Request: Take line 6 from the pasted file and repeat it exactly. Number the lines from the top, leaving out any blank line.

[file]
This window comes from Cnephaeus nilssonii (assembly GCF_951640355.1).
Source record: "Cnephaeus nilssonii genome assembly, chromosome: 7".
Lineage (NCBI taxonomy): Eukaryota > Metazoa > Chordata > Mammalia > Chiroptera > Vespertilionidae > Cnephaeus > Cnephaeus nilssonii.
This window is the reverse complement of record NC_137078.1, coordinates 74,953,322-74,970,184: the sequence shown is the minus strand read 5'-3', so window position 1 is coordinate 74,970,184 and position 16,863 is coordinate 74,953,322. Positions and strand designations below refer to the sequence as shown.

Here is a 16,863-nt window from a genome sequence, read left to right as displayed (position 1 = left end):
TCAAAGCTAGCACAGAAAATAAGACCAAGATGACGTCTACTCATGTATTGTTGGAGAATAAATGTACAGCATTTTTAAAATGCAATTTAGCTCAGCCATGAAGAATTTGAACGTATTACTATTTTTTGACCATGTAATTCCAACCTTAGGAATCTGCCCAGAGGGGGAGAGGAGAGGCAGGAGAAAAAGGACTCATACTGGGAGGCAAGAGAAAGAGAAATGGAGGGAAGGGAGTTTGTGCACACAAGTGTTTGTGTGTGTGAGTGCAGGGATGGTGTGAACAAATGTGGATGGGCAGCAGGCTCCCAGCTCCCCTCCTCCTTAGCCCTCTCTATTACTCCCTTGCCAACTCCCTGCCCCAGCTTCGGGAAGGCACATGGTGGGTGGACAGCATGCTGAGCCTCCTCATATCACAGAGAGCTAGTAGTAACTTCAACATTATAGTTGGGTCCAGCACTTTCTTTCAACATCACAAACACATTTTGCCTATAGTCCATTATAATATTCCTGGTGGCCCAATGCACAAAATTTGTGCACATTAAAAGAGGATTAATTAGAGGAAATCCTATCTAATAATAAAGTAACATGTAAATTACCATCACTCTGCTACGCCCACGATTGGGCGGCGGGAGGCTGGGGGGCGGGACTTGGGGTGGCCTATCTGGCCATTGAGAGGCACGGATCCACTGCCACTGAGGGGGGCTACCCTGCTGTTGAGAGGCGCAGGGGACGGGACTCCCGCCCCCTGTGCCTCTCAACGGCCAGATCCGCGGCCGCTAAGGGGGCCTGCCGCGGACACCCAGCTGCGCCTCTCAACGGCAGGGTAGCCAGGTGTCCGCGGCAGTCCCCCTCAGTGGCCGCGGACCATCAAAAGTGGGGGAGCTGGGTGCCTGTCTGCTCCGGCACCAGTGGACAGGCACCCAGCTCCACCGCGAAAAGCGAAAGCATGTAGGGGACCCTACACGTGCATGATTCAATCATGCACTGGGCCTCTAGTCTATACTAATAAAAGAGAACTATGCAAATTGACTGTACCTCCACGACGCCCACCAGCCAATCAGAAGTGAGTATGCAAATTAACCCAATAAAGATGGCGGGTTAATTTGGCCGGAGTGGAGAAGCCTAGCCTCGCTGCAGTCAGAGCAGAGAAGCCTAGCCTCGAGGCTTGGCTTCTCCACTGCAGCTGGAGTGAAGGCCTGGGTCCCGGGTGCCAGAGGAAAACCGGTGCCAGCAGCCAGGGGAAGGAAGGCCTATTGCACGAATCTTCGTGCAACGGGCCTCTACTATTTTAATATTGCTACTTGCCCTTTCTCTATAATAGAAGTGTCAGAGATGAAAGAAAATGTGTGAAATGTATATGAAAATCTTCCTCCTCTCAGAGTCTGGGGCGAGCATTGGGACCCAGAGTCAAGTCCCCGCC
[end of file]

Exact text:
TCAAAGCTAGCACAGAAAATAAGACCAAGATGACGTCTACTCATGTATTGTTGGAGAATAAATGTACAGCATTTTTAAAATGCAATTTAGCTCAGCCATGAAGAATTTGAACGTATTACTATTTTTTGACCATGTAATTCCAACCTTAGGAATCTGCCCAGAGGGGGAGAGGAGAGGCAGGAGAAAAAGGACTCATACTGGGAGGCAAGAGAAAGAGAAATGGAGGGAAGGGAGTTTGTGCACACAAGTGTTTGTGTGTGTGAGTGCAGGGATGGTGTGAACAAATGTGGATGGGCAGCAGGCTCCCAGCTCCCCTCCTCCTTAGCCCTCTCTATTACTCCCTTGCCAACTCCCTGCCCCAGCTTCGGGAAGGCACATGGTGGGTGGACAGCATGCTGAGCCTCCTCATATCACAGAGAGCTAGTAGTAACTTCAACATTATAGTTGGGTCCAGCACTTTCTTTCAACATCACAAACACATTTTGCCTATAGTCCATTATAATATTCCTGGTGGCCCAATGCACAAAATTTGTGCACATTAAAAGAGGATTAATTAGAGGAAATCCTATCTAATAATAAAGTAACATGTAAATTACCATCACTCTGCTACGCCCACGATTGGGCGGCGGGAGGCTGGGGGGCGGGACTTGGGGTGGCCTATCTGGCCATTGAGAGGCACGGATCCACTGCCACTGAGGGGGGCTACCCTGCTGTTGAGAGGCGCAGGGGACGGGACTCCCGCCCCCTGTGCCTCTCAACGGCCAGATCCGCGGCCGCTAAGGGGGCCTGCCGCGGACACCCAGCTGCGCCTCTCAACGGCAGGGTAGCCAGGTGTCCGCGGCAGTCCCCCTCAGTGGCCGCGGACCATCAAAAGTGGGGGAGCTGGGTGCCTGTCTGCTCCGGCACCAGTGGACAGGCACCCAGCTCCACCGCGAAAAGCGAAAGCATGTAGGGGACCCTACACGTGCATGATTCAATCATGCACTGGGCCTCTAGTCTATACTAATAAAAGAGAACTATGCAAATTGACTGTACCTCCACGACGCCCACCAGCCAATCAGAAGTGAGTATGCAAATTAACCCAATAAAGATGGCGGGTTAATTTGGCCGGAGTGGAGAAGCCTAGCCTCGCTGCAGTCAGAGCAGAGAAGCCTAGCCTCGAGGCTTGGCTTCTCCACTGCAGCTGGAGTGAAGGCCTGGGTCCCGGGTGCCAGAGGAAAACCGGTGCCAGCAGCCAGGGGAAGGAAGGCCTATTGCACGAATCTTCGTGCAACGGGCCTCTACTATTTTAATATTGCTACTTGCCCTTTCTCTATAATAGAAGTGTCAGAGATGAAAGAAAATGTGTGAAATGTATATGAAAATCTTCCTCCTCTCAGAGTCTGGGGCGAGCATTGGGACCCAGAGTCAAGTCCCCGCC